Colombia will organize a National Peace Congress from April 14 to 22. The initiative has been called by the Peoples’ Congress and several social movements and organizations. These groups have been working together for two years in a road map that includes building popular mandates to come up with a new way to legislate based on the people’s traditional and ancient visions of the world.
The National Peace Congress aims to propose a collective peace proposal based on the convergence of different local and regional views and initiatives. The Congress particularly aims to build a social agenda focused on significant community issues, strengthening the social movement for peace from the grassroots and do advocacy work at a regional and national level.
Colombia has suffered a social and armed conflict for over 50 years. In October of last year a new phase of peace talks began in Oslo, Norway, between the Revolutionary Armed Forces of Colombia (FARC) and the administration of Juan Manuel Santos.
The talks are now being held in Havana, Cuba. However, and besides the bilateral talks between FARC and the Colombian government, many sectors of the country including social movements and organizations have pointed out the need to understand peace as a permanent process and not only as a cease fire.
“First, peace should be understood as a matter including all aspects of everyday life, so a peace proposal is a proposal for the country to solve not only specific problems related with the armed conflict”, said activist Sebastian Quiroga, of Colombian youth organization Tejuntas, in interview with Real World Radio.
In preparation for this event, “the Peoples’ Congress has aimed to join the building of peace initiatives from different sectors of society. This Peace Congress needs to be built through regional work because there are many different regions in this country, many conflicting views with a common national logic, but with particular aspects in each region”, said Quiroga. The regional congresses took place during the weekend in the southwest of Colombia (Popayán), in Magdalena Medio (Barrancabermeja), Bajo Cauca (Medellín) and the center of the country (Bogotá, the country’s capital city).
About the negotiations that are taking place in Havana that have attracted national and international attention in the past few months, Quiroga highlighted that “the talks need the participation of everyone involved in the conflict. We need insurgent organizations like the Popular Liberation Army (EPL) and the National Liberation Army (ELN) to participate. It is also important that social organizations are recognized and have a voice in this process, as they have historically asked to participate in the peace- building process in the country”.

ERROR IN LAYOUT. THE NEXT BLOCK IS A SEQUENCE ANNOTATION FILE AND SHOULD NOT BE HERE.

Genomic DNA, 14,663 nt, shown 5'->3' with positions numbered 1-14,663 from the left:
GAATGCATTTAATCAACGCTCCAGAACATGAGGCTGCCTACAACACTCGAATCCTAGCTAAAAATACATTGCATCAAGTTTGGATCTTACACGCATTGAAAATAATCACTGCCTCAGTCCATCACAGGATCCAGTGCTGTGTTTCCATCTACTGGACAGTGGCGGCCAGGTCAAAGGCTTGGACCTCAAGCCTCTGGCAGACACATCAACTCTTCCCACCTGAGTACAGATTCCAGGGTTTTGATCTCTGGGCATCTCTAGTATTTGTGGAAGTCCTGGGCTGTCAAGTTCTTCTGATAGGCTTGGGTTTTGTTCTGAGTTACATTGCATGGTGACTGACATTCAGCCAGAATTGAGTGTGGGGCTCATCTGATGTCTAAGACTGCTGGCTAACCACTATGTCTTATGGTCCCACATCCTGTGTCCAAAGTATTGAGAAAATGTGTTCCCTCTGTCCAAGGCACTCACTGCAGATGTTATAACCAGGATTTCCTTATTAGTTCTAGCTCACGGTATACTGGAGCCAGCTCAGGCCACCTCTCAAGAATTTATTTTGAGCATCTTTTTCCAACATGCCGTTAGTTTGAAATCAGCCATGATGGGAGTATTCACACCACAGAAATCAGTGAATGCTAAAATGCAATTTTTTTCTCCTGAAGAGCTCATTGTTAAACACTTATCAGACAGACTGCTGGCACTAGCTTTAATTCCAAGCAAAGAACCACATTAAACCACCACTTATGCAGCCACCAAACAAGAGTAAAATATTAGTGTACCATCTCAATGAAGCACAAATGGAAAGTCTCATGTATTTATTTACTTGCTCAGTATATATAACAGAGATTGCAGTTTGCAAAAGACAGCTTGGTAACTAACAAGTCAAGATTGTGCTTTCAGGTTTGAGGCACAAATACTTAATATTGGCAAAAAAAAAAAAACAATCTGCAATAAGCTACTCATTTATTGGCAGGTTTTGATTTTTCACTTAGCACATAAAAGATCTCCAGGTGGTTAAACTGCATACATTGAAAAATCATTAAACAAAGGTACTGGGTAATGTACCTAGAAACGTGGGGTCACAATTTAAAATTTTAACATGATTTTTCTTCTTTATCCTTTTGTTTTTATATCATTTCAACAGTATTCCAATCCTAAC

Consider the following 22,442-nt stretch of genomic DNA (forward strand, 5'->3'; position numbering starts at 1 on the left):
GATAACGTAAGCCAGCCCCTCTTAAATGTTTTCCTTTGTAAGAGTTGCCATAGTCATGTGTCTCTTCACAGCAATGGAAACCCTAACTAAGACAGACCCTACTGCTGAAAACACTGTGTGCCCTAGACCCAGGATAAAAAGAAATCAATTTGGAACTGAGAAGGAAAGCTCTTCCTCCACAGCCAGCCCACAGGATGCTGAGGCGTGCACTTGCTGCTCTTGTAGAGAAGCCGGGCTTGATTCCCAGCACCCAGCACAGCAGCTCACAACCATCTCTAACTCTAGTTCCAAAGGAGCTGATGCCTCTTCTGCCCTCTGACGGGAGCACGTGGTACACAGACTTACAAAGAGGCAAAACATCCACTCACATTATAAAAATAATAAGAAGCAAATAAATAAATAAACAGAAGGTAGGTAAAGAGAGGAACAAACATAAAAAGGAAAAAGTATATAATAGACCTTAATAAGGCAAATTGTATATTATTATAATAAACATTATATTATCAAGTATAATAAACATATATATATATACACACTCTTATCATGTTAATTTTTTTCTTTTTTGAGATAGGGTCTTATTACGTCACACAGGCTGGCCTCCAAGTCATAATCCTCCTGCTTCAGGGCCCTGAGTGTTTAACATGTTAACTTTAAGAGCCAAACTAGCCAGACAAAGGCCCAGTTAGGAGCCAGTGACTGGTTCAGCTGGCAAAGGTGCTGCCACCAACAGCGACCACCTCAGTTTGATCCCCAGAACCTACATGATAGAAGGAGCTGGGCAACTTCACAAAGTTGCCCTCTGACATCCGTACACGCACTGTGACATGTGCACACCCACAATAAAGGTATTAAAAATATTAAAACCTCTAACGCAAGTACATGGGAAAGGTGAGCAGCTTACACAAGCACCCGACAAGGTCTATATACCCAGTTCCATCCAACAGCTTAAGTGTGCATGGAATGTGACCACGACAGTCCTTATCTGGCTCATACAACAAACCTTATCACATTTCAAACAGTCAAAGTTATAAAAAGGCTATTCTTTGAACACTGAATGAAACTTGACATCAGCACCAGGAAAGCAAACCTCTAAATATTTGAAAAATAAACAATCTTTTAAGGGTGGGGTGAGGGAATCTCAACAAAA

Regarding the people who have so far met to come up with this grassroots initiative called National Peace Congress in a country whose government is using more and more repression to silence the community’s demands “we have said that we cannot build peace without including the victims of violence”, said Quiroga. “The victims of violence, the Colombian people as a whole, should participate in a peace building process. In this regard, the Peace Congress appears as a scenario that aims to include the voices and speak through them. We will be satisfied if there is a massive turnout at the regional congresses. We hope there will be a good discussion to go beyond the diagnoses, the particular situations and the most interesting outcome will be a political agenda, clear mandates to be able to play a role at this point”.
Tres módulos tiene este programa. Empezamos en Brasil, con algunas noticias vinculadas al Movimiento Sin Tierra (MST), la Marcha Mundial de las Mujeres y la Confederación de Sindicatos de las Américas (CSA).
La académica Katherine Reilly, profesora asistente en la Escuela de Comunicaciones de la Simon Fraser University de Canadá, y la maestrando Belén Febres Cordero de la misma casa de estudios, acaban de publicar el trabajo “Radio Mundo Real (2003-2013): el rol de la comunicación en resistencia en la cambiante coyuntura geopolítica de América Latina” (adjunto a esta nota).
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